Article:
APPIUS CLAUDIUS PULCHER
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'Ancient Rome: The Rise And Fall Of An Empire'
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Appius Claudius Pulcher was a Roman politician of the 2nd century BC.
Son of Gaius Claudius Pulcher (who was consul in 177), he was appointed consul in 143 BC, and, to obtain a pretext for a triumph, attacked the Salassi, an Alpine tribe. He was at first defeated, but afterwards, following the directions of the Sibylline Books, gained a victory.
On his return the celebration of the triumph was refused; but he triumphed at his own expense, and when one of the tribunes attempted to drag him from his car, his daughter Claudia, one of the Vestal Virgins, walked by his side up to the capital.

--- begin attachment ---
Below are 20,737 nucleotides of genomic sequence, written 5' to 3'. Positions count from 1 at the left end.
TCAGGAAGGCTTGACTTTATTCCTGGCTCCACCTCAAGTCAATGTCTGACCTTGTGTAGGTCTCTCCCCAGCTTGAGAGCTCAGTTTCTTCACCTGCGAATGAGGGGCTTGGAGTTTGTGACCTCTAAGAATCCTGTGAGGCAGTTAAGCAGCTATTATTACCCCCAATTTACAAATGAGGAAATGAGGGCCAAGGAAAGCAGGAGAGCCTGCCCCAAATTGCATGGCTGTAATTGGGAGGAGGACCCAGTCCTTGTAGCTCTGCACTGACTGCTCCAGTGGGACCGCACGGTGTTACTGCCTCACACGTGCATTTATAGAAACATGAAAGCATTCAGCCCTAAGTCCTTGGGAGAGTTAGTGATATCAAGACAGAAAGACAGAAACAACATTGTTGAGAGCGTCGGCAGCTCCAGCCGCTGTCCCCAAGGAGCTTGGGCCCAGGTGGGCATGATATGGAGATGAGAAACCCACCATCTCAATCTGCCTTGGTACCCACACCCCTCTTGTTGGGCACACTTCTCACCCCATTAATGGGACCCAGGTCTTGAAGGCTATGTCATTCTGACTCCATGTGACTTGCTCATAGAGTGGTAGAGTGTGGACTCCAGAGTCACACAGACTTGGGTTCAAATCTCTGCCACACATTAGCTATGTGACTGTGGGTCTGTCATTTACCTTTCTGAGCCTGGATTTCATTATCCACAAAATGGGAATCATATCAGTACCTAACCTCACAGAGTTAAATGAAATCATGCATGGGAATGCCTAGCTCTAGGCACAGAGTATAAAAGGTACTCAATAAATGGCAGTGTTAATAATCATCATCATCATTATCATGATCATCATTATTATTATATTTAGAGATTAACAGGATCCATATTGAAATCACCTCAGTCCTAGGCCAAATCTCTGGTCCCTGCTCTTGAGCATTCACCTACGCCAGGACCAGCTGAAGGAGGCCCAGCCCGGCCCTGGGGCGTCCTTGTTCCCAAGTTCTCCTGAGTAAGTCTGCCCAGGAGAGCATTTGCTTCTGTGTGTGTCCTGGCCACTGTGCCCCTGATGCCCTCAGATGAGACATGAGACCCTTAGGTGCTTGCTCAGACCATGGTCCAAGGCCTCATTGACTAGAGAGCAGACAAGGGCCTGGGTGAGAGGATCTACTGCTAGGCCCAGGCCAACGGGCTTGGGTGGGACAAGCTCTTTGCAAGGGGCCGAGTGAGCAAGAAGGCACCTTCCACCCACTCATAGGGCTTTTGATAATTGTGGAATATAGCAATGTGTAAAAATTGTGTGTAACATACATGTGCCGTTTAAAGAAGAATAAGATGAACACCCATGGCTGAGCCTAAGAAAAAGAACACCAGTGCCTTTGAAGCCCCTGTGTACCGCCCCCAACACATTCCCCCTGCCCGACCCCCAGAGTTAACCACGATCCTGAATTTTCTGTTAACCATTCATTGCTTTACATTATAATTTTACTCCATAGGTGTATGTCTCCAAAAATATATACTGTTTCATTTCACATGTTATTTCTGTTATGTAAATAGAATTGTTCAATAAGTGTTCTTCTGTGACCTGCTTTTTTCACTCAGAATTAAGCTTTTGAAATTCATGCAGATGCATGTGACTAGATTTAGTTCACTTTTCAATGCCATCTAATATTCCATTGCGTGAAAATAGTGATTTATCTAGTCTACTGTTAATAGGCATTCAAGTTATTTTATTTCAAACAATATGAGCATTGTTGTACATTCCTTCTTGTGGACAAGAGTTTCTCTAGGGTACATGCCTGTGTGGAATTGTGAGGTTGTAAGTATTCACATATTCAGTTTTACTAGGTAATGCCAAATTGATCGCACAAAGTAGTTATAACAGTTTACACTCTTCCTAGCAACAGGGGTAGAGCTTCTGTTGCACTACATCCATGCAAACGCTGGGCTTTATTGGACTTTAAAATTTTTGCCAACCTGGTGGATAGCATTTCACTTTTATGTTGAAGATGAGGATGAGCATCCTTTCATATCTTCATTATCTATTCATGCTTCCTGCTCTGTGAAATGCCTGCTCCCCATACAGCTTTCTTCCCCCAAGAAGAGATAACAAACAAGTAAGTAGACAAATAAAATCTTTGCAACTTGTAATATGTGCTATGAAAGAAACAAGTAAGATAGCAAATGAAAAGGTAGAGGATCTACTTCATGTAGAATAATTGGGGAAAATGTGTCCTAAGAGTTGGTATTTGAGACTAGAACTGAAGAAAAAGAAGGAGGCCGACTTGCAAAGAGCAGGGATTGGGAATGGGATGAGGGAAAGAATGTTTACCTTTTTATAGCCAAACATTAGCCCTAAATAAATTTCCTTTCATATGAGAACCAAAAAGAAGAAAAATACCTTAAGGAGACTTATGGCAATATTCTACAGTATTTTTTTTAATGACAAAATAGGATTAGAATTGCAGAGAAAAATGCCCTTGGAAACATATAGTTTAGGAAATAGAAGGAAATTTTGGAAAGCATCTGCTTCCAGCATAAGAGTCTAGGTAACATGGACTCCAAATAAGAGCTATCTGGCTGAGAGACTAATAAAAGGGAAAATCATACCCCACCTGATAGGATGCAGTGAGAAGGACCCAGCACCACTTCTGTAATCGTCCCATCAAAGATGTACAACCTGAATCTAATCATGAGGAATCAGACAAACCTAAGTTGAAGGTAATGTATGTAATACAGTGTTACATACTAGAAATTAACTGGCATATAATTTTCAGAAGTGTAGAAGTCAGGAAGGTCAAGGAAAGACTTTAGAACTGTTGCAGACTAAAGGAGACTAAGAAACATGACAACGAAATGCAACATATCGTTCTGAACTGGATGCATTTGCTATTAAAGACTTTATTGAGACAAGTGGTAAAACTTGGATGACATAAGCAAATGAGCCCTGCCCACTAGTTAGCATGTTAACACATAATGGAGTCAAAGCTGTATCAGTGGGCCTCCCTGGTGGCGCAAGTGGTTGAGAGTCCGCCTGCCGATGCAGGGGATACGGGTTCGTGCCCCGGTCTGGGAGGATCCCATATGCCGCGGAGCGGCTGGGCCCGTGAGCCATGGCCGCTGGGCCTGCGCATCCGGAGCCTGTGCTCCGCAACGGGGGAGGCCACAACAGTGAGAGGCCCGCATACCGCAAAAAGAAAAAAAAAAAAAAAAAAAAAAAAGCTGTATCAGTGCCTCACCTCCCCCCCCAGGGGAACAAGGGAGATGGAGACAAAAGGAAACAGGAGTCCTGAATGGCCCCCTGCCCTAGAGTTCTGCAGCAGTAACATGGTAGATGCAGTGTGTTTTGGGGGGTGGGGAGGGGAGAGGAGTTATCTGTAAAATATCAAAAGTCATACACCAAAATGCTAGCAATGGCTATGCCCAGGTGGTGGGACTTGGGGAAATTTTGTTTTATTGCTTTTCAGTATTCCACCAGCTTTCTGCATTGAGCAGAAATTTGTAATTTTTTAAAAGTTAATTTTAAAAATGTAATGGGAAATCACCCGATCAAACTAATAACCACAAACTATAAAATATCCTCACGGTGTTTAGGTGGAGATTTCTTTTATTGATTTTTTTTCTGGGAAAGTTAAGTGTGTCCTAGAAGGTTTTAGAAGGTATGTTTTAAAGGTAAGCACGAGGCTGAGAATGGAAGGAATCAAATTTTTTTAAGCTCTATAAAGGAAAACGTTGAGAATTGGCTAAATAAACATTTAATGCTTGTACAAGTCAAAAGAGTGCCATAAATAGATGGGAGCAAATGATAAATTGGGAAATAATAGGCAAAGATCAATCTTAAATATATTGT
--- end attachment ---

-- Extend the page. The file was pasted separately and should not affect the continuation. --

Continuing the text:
Next year he was an unsuccessful candidate for the censorship, though he afterwards held that office with Quintus Fulvius Nobilior, probably in 136 BC. He allied with Tiberius Gracchus who married his daughter Claudia. Appius backed Tiberius' land reform bill and in 133 BC with Tiberius and Tiberius' brother, Gaius Gracchus, was chosen commissioner for the division of the lands. Their post allowed them to survey the ager publicus, publicly owned land that Tiberius wanted to distribute among veterans of the Punic War.
Another faction in the Senate opposed them and Tiberius was assassinated in 132 BC. Appius lived at enmity with Publius Scipio Aemilianus. He died shortly after Tiberius Gracchus, probably in 130 BC.
He was one of the Salii, an augur, and princeps senatus. Cicero, says that his style of speaking was fluent and vehement. He married Antistia.